Security researchers say the Flashback malware hitting Mac OS X machines has built a powerful botnet of more than 550,000 computers.
“Attackers began to exploit CVE-2011-3544 and CVE-2008-5353 vulnerabilities to spread malware in February 2012, and after March 16 they switched to another exploit (CVE-2012-0507),” the firm noted. “The vulnerability has been closed by Apple only on April 3, 2012.”
Once on a system, the malware opens a backdoor and steals data. Using sinkhole technology, Dr. Web analysts redirected the botnet traffic to their own servers to count infected hosts. The 550,000 Macs identified only compromise a segment of the botnet, the firm stated, with most of the infected computers residing in the United States (56.6 percent).
Earlier this week, Apple issued a patch to stop the malware from compromising computers by shutting down security holes in Java 1.6.0_29. Mozilla took action as well, choosing to blacklist out-of-date versions of Java to protect users vulnerable to the attack.
“I would definitely commend them for adding outdated Java to their blacklist,” Coverity Senior Security Research Scientist Chris Valasek told SecurityWeek. “While this doesn’t solve all the security problems, it will make the user aware that an outdated, insecure version of Java is being used by Firefox.”
“Although blacklisting will work to a certain extent, it is not the perfect solution,” he added. “Getting the updates to the end-user and in the browser in seamless fashion is the most important. Remember, attacks against fully-patched version of Java do and will continue to happen. You can only protect from attacks that are known, not ones that are unknown.”
Intego, a security firm focused on Apple products, stated in a blog post that all of the servers they know to have been providing the Flashback malware seem to be offline. The command and control servers however remain active, meaning the Macs that are infected are still vulnerable to data theft and other activities, the firm said.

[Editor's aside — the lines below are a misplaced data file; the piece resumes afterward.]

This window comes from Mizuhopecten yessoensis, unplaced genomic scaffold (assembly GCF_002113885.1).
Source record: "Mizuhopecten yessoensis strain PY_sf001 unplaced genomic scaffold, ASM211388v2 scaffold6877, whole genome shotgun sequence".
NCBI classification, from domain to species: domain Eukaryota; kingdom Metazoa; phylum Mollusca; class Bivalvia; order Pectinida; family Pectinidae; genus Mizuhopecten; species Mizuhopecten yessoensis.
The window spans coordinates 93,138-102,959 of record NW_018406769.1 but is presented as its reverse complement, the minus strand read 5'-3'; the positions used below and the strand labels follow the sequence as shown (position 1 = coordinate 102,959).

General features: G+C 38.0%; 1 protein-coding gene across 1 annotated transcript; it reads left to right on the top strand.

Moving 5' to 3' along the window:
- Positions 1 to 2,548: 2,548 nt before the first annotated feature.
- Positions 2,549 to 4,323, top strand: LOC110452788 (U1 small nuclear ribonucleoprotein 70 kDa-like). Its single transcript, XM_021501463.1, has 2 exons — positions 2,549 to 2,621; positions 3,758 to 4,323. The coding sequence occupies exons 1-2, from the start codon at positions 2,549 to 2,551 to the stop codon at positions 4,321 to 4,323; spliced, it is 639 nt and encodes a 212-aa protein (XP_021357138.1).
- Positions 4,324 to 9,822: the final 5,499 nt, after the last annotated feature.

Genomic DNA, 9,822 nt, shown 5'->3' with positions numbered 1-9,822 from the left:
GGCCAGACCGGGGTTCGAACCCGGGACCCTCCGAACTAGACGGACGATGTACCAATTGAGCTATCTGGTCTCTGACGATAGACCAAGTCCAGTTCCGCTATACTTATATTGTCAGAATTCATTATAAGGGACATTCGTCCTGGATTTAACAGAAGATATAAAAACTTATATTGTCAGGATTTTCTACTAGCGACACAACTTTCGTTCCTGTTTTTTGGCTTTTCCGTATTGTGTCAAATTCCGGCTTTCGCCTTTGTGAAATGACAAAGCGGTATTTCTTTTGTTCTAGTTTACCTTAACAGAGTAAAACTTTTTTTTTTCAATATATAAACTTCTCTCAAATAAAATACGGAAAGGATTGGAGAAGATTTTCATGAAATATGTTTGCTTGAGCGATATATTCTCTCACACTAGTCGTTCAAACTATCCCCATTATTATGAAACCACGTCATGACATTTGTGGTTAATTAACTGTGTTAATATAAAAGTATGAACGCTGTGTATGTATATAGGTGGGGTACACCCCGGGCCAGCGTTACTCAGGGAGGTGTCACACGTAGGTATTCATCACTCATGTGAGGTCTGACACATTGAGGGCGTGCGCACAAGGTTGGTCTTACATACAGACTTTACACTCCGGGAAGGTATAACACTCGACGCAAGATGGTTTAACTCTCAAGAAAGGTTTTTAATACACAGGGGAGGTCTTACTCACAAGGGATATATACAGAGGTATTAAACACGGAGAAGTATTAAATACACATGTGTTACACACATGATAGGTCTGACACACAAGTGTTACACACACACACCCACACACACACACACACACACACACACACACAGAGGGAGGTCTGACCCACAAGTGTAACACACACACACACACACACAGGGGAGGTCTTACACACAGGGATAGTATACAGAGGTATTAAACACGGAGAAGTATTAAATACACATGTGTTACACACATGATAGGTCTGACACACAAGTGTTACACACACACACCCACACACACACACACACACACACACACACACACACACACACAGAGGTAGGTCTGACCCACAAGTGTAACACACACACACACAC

“This malware has changed greatly from its first incarnation,” according to the firm. “Initially a fake Adobe Flash installer (hence the name Flashback), it later changed to impersonate a Software Update dialog, before using Java vulnerabilities to install. It is likely that this malware will be back in another guise in the future. But for now, the most important thing users can do is make sure that they update Java – as well as apply any other security updates that they haven’t installed yet – to be protected in case the Flashback servers come back online.”
“Java has become a target for the same reason that web browsers in general have become targets,” Valasek said. “They are implemented in the most ubiquitous piece of software used by all peoples on all devices. The massive install base coupled with limited support for ASLR (address space layout randomization) and DEP (data execution prevention) make it the perfect target.”